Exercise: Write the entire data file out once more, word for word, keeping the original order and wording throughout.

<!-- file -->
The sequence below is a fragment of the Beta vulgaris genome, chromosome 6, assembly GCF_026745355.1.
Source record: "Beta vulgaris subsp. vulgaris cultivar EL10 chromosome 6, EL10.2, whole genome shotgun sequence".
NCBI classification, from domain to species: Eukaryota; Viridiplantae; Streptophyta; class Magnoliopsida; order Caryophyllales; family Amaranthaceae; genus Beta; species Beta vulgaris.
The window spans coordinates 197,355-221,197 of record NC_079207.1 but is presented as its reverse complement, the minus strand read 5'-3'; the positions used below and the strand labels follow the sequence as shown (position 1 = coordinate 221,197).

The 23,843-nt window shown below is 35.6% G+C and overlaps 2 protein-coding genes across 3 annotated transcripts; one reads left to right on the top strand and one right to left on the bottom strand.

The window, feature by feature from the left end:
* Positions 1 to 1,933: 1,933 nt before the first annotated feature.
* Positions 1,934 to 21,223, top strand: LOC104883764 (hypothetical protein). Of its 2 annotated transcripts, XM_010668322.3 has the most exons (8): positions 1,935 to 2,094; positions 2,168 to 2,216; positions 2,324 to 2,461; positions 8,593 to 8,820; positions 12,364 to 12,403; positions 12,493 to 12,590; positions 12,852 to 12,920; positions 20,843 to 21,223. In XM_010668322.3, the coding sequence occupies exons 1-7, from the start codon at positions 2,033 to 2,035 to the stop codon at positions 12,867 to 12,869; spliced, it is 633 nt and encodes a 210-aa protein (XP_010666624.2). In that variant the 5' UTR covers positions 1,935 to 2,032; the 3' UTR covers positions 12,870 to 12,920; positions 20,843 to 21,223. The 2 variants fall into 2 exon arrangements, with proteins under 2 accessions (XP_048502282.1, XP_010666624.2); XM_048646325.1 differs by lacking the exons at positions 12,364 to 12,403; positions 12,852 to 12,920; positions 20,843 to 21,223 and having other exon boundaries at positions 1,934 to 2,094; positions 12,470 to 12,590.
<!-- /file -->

The sequence below is a fragment of the Beta vulgaris genome, chromosome 6, assembly GCF_026745355.1.
Source record: "Beta vulgaris subsp. vulgaris cultivar EL10 chromosome 6, EL10.2, whole genome shotgun sequence".
NCBI classification, from domain to species: Eukaryota; Viridiplantae; Streptophyta; class Magnoliopsida; order Caryophyllales; family Amaranthaceae; genus Beta; species Beta vulgaris.
The window spans coordinates 197,355-221,197 of record NC_079207.1 but is presented as its reverse complement, the minus strand read 5'-3'; the positions used below and the strand labels follow the sequence as shown (position 1 = coordinate 221,197).

The 23,843-nt window shown below is 35.6% G+C and overlaps 2 protein-coding genes across 3 annotated transcripts; one reads left to right on the top strand and one right to left on the bottom strand.

The window, feature by feature from the left end:
* Positions 1 to 1,933: 1,933 nt before the first annotated feature.
* Positions 1,934 to 21,223, top strand: LOC104883764 (hypothetical protein). Of its 2 annotated transcripts, XM_010668322.3 has the most exons (8): positions 1,935 to 2,094; positions 2,168 to 2,216; positions 2,324 to 2,461; positions 8,593 to 8,820; positions 12,364 to 12,403; positions 12,493 to 12,590; positions 12,852 to 12,920; positions 20,843 to 21,223. In XM_010668322.3, the coding sequence occupies exons 1-7, from the start codon at positions 2,033 to 2,035 to the stop codon at positions 12,867 to 12,869; spliced, it is 633 nt and encodes a 210-aa protein (XP_010666624.2). In that variant the 5' UTR covers positions 1,935 to 2,032; the 3' UTR covers positions 12,870 to 12,920; positions 20,843 to 21,223. The 2 variants fall into 2 exon arrangements, with proteins under 2 accessions (XP_048502282.1, XP_010666624.2); XM_048646325.1 differs by lacking the exons at positions 12,364 to 12,403; positions 12,852 to 12,920; positions 20,843 to 21,223 and having other exon boundaries at positions 1,934 to 2,094; positions 12,470 to 12,590.